For Ipurposes of illustration, description is made of the fabrication of a molded laminate, it being understood that multiple layers of a preformed brous mat having the individual fibers in random distribution, may be used with equal facility as a reinforcement. In this instance, a sheet of textile fabric 2|, which may have glass fibers therein for added strength, is disposed or draped upon the lm 20 so that it substantially conforms to the contour of the dome II. The fabric is then saturated with a liquid thermosetting resinous binder. I-f a solvent solution of a poly-condensation type thermosetting resinous binder is used, a space of time is allowed to elapse, sufficient to evaporate the volatile solvent. Resins of the latter type include the phenol, urea, melamine cresylic acid and resorcinol reaction products with formaldehyde, furfuraldehyde or other aldehydes. For purposes of accelerating the conversion cycle, these materials are ordinarily advanced to a hardened fusible intermediate stage, which, for purposes of impregnation, are dissolved in volatile solvents.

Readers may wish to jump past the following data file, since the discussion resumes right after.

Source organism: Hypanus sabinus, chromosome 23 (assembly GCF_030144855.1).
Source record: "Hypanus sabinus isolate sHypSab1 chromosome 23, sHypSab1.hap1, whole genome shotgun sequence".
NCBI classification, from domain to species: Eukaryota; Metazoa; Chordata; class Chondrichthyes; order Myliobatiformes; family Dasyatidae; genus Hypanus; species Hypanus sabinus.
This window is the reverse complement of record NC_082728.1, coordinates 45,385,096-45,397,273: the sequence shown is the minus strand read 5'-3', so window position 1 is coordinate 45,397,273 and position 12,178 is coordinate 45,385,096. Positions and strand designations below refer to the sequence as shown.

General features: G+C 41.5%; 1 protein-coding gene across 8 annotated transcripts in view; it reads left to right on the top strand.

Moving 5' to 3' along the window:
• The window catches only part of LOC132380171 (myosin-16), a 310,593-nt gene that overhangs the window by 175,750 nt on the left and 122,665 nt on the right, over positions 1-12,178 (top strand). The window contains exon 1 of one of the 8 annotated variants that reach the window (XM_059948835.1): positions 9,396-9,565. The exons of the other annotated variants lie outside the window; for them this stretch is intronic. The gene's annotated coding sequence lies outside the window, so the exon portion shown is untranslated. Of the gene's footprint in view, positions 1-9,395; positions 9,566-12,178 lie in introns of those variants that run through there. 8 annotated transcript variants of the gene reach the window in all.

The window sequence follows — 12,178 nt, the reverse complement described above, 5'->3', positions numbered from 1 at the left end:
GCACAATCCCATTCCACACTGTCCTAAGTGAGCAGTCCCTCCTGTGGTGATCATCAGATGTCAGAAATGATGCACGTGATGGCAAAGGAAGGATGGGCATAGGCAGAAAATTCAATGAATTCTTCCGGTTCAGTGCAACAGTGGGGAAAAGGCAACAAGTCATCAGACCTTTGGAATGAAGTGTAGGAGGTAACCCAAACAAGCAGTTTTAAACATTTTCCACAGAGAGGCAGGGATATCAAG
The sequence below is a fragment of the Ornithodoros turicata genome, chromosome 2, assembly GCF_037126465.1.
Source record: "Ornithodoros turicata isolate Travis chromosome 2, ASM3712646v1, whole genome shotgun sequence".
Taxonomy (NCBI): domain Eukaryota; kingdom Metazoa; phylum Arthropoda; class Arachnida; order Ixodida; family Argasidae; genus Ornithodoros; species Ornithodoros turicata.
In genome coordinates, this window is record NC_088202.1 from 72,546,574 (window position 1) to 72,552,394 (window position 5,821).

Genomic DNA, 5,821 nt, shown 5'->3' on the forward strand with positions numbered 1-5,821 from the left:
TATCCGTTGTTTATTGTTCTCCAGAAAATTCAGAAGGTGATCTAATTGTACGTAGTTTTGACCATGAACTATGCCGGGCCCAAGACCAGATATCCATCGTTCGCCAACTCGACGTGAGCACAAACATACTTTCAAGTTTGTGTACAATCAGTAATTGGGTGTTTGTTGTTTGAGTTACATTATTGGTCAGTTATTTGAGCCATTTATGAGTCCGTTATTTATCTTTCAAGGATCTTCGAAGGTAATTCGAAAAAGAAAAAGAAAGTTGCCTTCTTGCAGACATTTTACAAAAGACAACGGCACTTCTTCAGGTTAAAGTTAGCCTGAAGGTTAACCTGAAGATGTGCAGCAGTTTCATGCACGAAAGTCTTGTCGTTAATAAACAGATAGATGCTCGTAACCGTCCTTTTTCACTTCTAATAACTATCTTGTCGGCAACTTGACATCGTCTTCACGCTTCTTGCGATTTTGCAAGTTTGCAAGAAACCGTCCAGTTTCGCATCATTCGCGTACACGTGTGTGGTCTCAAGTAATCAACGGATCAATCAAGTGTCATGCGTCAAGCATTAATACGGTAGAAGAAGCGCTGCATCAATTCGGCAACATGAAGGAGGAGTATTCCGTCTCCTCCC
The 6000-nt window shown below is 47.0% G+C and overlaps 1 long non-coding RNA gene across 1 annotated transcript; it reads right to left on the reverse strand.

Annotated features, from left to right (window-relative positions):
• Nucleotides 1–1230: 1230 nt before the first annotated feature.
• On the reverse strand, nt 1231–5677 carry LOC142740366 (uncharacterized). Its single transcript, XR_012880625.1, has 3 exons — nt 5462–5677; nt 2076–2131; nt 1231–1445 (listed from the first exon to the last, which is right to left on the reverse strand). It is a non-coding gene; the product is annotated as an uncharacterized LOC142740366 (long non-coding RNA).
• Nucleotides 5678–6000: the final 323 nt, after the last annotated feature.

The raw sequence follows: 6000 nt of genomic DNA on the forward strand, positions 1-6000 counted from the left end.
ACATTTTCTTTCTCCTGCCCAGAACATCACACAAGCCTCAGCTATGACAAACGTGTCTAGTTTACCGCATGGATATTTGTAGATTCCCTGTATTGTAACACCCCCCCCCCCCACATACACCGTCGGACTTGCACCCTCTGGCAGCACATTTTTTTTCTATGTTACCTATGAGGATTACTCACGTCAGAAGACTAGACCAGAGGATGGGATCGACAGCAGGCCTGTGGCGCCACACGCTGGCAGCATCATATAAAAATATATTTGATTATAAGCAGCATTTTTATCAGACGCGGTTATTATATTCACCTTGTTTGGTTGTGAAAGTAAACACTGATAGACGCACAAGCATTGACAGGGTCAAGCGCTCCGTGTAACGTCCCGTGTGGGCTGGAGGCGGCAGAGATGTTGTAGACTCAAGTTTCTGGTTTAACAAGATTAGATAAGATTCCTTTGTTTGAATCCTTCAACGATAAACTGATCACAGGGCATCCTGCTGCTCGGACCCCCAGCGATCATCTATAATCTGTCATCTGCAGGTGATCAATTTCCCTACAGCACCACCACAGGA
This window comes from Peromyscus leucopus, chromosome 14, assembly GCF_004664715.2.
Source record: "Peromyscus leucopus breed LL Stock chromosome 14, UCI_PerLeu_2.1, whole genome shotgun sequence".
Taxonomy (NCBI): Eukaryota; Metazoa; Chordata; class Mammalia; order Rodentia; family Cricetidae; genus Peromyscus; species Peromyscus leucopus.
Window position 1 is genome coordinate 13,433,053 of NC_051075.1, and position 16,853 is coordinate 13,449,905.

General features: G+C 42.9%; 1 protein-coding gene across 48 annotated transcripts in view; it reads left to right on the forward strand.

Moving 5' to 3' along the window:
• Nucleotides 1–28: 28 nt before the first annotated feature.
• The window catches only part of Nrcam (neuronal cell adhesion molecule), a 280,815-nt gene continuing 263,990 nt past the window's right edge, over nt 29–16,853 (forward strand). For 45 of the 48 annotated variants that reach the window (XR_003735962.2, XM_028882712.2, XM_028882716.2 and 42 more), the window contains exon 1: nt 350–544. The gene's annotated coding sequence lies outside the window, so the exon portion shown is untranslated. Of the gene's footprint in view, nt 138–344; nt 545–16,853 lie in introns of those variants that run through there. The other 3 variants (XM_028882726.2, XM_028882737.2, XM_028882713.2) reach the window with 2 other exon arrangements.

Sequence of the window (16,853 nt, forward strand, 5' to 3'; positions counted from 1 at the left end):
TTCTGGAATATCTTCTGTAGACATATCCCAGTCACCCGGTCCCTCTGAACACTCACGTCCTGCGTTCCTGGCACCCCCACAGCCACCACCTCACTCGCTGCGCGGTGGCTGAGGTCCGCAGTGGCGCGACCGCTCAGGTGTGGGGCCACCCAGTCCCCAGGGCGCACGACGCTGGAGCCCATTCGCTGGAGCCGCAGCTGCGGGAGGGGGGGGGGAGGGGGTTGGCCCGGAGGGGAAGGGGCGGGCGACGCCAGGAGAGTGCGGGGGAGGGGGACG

Polymerization type thermosetting resinous binders, liquid in monomeric form enable superposed plies 22 to be immediately positioned over the first coated ply 2 I. Thus considerable saving in time results, making the latter resins more suitable for the molding technique of the type described. In addition, no reaction products are evolved during the cure, making it easier to produce a more uniform, void-free molded article. Suitable thermosetting polymerizable resins include the polymeric products of allyl alcohols and their derivatives, styrenes having more than one reactive group such as divinyl benzene, modified acrylics, and the polyesters, having suiicient reactive groups enabling the cross linkages found in thermosetting resins.